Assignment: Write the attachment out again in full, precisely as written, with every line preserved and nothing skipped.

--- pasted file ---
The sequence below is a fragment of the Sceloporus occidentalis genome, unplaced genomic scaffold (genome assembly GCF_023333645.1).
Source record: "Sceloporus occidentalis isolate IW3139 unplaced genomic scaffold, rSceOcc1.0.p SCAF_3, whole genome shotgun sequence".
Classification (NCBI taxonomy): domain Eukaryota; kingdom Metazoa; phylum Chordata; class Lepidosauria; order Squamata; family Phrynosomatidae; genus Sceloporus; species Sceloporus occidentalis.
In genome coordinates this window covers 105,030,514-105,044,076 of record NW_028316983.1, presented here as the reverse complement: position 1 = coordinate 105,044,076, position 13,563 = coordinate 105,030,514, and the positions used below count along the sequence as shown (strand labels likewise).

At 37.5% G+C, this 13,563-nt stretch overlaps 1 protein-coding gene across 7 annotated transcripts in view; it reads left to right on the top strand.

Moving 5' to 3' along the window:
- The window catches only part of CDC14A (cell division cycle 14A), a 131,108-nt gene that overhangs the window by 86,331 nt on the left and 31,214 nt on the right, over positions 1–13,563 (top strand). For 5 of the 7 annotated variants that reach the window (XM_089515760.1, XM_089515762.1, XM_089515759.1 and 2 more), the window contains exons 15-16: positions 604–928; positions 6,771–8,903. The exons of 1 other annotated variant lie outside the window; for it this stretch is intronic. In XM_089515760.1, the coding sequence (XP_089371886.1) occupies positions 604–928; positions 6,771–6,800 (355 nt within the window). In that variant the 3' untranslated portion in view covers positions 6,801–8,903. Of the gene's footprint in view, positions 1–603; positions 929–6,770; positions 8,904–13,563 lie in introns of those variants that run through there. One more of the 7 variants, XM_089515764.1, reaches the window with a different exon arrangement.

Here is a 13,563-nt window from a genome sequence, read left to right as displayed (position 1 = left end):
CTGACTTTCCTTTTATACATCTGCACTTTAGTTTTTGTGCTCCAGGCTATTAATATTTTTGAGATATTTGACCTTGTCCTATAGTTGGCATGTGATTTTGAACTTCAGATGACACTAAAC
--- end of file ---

The sequence below is a fragment of the Sceloporus occidentalis genome, unplaced genomic scaffold (genome assembly GCF_023333645.1).
Source record: "Sceloporus occidentalis isolate IW3139 unplaced genomic scaffold, rSceOcc1.0.p SCAF_3, whole genome shotgun sequence".
Classification (NCBI taxonomy): domain Eukaryota; kingdom Metazoa; phylum Chordata; class Lepidosauria; order Squamata; family Phrynosomatidae; genus Sceloporus; species Sceloporus occidentalis.
In genome coordinates this window covers 105,030,514-105,044,076 of record NW_028316983.1, presented here as the reverse complement: position 1 = coordinate 105,044,076, position 13,563 = coordinate 105,030,514, and the positions used below count along the sequence as shown (strand labels likewise).

At 37.5% G+C, this 13,563-nt stretch overlaps 1 protein-coding gene across 7 annotated transcripts in view; it reads left to right on the top strand.

Moving 5' to 3' along the window:
- The window catches only part of CDC14A (cell division cycle 14A), a 131,108-nt gene that overhangs the window by 86,331 nt on the left and 31,214 nt on the right, over positions 1–13,563 (top strand). For 5 of the 7 annotated variants that reach the window (XM_089515760.1, XM_089515762.1, XM_089515759.1 and 2 more), the window contains exons 15-16: positions 604–928; positions 6,771–8,903. The exons of 1 other annotated variant lie outside the window; for it this stretch is intronic. In XM_089515760.1, the coding sequence (XP_089371886.1) occupies positions 604–928; positions 6,771–6,800 (355 nt within the window). In that variant the 3' untranslated portion in view covers positions 6,801–8,903. Of the gene's footprint in view, positions 1–603; positions 929–6,770; positions 8,904–13,563 lie in introns of those variants that run through there. One more of the 7 variants, XM_089515764.1, reaches the window with a different exon arrangement.

Here is a 13,563-nt window from a genome sequence, read left to right as displayed (position 1 = left end):
CTGACTTTCCTTTTATACATCTGCACTTTAGTTTTTGTGCTCCAGGCTATTAATATTTTTGAGATATTTGACCTTGTCCTATAGTTGGCATGTGATTTTGAACTTCAGATGACACTAAAC